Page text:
- Make sure your business is a limited liability company. Actually this is really something you need to do before you face a claim, but it’s still important – a successful lawsuit against you, or a failed lawsuit by you against another guy, could bankrupt the business – which you can walk away from in the worst case scenario if the business is held in a company. You can’t walk away from being made bankrupt personally.
(Note: larger tech companies may well have other defences open to them – in particular, using their own patents portfolio to counter-sue the other guy (that’s one of the reasons that these companies acquire huge numbers of patents – as a shield to patent infringement claim from third parties).)
Lodsys, revisited: thoughts on what’s happening in the mobile world
So far, the Internets seem pretty angry about what Lodsys is doing (its blog even mentions death threats), on the basis that Lodsys is essentially claiming ownership of the patented in-app purchase functionality. I don’t have enough information or specialist patents expertise to comment in detail on the validity of Lodsys’ patents or its likelihood of ultimate success in any claims (though my friend Florian Mueller has expressed some trenchant views on this front at his Fosspatents blog).
Clearly though, this dispute could end up raising some pretty important issues the future of in-app purchase functionality in the mobile world. On that front though, a lot more still needs to happen before this really gets interesting. The app platforms need to make their position public (especially Apple, from which a number of app developer have sought assistance). The app developers and Lodsys also need to clarify their positions as against each other. And, ultimately, Lodsys will need to either put up (i.e. start legal action) or shut up.
If we see lawsuits afoot, it will get very messy, very quickly. Lodsys would need to pursue its claims against the app developers/platforms through legal avenues – potentially even trying to shut them down. As I said earlier on, the app/developers will need either to reach financial agreement with Lodsys, or fight the claim, or just try to play for time. If a big cat in the mobile world gets involved and funds a big legal fight, we could see the validity of Lodsys’ patents being challenged.
Ultimately, if Lodsys succeeds then it can in principle expect to receive substantial royalties from the licence agreements it could demand, while the app platforms may also decide/be forced to change how their technology works in order not to infringe these patents. This would cause a lot of difficulties in the mobile world – for app platforms, developers and customers. On the other hand, if Lodsys’ claims were defeated then it would send a strong message regarding the use of software patents to pursue these kinds of claims in the mobile world.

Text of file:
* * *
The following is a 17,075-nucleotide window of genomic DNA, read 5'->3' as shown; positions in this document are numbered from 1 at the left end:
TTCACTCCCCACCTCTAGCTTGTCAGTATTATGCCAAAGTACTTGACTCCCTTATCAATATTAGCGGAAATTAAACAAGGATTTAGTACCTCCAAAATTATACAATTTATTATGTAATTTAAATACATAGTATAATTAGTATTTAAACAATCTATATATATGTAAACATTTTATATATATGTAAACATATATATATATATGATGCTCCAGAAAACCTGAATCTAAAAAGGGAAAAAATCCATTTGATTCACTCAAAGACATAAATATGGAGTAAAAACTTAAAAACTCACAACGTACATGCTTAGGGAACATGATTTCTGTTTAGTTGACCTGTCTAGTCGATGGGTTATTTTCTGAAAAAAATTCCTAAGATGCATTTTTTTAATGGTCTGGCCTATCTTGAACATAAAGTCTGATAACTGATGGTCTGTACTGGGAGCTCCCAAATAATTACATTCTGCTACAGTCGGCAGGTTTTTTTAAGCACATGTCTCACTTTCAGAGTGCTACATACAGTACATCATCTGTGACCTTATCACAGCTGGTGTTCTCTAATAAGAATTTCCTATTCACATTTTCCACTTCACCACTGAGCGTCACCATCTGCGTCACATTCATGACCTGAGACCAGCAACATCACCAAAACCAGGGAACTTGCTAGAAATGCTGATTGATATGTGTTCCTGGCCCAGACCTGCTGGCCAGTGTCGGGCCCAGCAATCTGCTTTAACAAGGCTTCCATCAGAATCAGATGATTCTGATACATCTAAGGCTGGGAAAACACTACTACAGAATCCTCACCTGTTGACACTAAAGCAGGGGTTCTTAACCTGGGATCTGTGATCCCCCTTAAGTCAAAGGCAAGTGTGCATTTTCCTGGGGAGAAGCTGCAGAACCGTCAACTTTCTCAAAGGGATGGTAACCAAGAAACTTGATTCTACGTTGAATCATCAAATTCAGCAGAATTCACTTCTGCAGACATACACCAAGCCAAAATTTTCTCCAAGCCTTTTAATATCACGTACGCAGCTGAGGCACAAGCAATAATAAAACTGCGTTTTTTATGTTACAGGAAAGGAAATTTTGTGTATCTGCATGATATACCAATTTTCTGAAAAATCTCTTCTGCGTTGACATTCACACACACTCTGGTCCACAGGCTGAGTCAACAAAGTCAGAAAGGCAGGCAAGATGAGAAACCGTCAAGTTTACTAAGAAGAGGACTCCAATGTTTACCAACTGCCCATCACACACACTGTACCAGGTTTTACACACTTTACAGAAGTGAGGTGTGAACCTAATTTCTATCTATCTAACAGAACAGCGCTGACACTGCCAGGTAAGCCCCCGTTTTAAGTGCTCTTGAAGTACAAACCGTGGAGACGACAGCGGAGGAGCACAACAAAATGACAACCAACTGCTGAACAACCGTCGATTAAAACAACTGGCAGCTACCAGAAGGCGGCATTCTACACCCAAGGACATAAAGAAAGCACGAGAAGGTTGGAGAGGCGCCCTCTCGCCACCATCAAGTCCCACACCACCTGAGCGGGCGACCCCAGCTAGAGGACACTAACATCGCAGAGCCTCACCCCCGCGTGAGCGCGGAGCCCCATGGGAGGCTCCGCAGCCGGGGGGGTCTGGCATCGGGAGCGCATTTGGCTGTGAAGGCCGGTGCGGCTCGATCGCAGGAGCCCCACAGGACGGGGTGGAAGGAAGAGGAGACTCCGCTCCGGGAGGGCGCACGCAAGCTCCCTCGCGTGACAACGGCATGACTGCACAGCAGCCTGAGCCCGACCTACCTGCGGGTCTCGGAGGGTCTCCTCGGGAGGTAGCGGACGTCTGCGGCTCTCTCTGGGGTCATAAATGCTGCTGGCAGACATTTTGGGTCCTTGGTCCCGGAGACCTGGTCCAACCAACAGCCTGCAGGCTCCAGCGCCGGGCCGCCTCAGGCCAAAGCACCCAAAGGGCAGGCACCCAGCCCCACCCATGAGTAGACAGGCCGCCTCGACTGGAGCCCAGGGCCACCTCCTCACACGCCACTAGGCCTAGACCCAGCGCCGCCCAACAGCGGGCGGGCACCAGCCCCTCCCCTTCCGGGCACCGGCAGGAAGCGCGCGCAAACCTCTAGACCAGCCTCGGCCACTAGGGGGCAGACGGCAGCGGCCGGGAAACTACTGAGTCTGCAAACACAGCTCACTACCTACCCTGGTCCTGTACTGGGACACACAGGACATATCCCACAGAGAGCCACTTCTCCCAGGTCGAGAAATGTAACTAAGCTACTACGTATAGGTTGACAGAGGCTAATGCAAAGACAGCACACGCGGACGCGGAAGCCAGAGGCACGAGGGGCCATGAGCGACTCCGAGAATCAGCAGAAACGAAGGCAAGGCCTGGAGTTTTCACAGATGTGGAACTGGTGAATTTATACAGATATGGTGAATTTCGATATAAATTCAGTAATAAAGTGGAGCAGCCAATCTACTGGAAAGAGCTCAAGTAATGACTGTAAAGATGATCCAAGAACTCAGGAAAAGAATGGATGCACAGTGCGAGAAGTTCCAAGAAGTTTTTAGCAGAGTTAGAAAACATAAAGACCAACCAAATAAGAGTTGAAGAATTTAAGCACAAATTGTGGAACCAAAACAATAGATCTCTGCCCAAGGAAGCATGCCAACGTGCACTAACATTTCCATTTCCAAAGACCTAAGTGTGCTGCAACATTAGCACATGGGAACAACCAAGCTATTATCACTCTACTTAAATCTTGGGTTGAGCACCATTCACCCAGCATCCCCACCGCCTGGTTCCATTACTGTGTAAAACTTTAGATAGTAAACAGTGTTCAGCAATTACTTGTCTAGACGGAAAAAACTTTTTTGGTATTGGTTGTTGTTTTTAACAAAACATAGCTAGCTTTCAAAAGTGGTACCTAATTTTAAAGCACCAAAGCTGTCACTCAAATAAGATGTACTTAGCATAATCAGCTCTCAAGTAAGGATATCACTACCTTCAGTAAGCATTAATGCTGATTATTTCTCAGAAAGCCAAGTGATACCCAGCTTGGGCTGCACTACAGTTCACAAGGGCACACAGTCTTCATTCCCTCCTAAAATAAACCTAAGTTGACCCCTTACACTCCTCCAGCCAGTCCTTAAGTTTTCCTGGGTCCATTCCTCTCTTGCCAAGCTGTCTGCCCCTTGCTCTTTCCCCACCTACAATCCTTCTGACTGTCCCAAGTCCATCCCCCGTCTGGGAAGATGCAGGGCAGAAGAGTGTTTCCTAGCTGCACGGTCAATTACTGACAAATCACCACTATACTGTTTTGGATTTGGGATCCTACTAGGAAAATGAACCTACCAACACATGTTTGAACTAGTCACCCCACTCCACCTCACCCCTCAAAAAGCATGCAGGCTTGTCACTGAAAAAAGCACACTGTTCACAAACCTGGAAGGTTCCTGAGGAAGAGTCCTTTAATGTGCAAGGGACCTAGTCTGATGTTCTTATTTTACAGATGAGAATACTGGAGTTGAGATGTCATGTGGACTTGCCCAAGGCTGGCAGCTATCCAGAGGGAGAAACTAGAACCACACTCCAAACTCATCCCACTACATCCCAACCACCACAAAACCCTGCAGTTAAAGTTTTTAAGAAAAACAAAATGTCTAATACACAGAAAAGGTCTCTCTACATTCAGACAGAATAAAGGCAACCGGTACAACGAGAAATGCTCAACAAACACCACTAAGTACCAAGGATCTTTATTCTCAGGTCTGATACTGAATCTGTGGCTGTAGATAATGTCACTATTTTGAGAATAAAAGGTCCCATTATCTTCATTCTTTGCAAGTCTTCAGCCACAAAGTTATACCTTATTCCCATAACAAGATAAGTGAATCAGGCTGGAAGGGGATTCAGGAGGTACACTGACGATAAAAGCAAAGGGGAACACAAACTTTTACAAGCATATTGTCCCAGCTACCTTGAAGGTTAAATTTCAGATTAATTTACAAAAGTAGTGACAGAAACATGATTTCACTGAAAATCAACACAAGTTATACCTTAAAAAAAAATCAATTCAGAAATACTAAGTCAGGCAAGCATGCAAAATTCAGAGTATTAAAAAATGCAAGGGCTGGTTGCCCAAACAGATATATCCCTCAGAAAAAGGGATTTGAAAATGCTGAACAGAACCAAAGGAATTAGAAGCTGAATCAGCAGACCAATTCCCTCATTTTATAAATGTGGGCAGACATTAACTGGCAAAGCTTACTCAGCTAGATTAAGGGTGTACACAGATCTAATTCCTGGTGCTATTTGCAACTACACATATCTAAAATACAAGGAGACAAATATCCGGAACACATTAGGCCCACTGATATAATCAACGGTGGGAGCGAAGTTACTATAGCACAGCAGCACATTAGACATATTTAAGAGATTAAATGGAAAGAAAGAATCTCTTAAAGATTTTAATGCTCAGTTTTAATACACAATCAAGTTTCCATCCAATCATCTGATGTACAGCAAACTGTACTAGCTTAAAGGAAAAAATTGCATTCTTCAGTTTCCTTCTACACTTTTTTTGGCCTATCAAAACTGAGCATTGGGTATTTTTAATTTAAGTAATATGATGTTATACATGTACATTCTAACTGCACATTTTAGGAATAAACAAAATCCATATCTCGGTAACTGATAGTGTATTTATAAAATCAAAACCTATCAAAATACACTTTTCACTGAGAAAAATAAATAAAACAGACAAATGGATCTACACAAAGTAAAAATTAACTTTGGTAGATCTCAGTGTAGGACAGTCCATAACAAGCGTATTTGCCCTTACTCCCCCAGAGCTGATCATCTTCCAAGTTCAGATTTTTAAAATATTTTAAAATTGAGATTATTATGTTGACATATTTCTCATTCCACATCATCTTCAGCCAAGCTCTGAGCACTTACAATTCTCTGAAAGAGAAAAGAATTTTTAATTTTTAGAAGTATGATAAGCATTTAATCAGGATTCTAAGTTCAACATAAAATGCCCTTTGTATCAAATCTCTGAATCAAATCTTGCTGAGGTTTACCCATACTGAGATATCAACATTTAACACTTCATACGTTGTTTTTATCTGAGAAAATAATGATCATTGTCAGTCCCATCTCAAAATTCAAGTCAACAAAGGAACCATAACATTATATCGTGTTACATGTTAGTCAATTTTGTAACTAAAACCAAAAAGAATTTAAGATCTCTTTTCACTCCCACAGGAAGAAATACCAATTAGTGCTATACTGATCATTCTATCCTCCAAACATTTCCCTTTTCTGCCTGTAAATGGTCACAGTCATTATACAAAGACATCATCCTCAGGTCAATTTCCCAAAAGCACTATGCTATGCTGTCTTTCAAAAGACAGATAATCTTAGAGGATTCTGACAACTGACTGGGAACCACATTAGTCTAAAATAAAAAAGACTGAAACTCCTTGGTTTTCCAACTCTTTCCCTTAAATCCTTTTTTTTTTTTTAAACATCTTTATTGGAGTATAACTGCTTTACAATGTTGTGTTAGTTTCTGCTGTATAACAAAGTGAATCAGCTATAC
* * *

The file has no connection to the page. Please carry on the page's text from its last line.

Of course, even if this claim does go away, I don’t think the idea of software patents being used in games or mobile or other parts of the modern tech industry will go away – look at Zynga’s reported patent applications regarding virtual currency, for example.
Watch this space.
Wider thoughts on Lodsys and software patents
More generally, my view is this debate is really about whether we should have software patents at all, and it just happens on this occasion to arise out of Lodsys’ software patents regarding in-app purchases in the mobile sector. As I said earlier, software patents are often very contentious. The arguments in favour of software patents are the same as arguments in favour of patents generally:
- Patents promote development (especially the increasingly large R&D that expensive new software requires)
- Patents mean that the public will eventually obtain public disclosure and free use of the invention (after the 20 year monopoly has finished)
- Patents represent a great deal of hard work, which deserves protection
- Patents are always subject to legal challenge if the patent holder has gone too far
- Copyright doesn’t go far enough to protect inventions – patent protection is therefore needed
However, opponents of software patents have their own arguments too:
- Software patents are a minefield in the modern software industry, where you can very easily but unknowingly infringe someone’s software patent, or at least open yourself to a speculative lawsuit. Or, to put it another way, how are you supposed to know you have infringed a software patent and what are you supposed to do if you have infringed one?
- Software patents are useless #1: no software innovation will ever retain its value for the 20 years of a patent’s life.
- Software patents are useless #2: a decent software developer could probably engineer a way around the patent anyway, so why bother having them?
- Software patent protection actually stifles innovation by shutting up new inventions and preventing open and free innovation (especially in the Internet age where we are used to free/fast information exchange)
- Permitting software patents just encourages patent trolls to take legal action against legitimate software developers for a quick return
- Other branches of IP law, like copyright or trade mark law, already provide sufficient protection
These are the arguments which underlie the current debate as to whether Lodsys is acting properly or not in threatening patent infringement actions against developers allegedly infringing its patent in-app purchase functionality.
I’ll let you make up your own mind as to which you prefer. However, to some extent these policy arguments for and against software patents are besides the point: like it or not, in some jurisdictions it is just a fact that software patents are permitted and will generally be protected by the courts.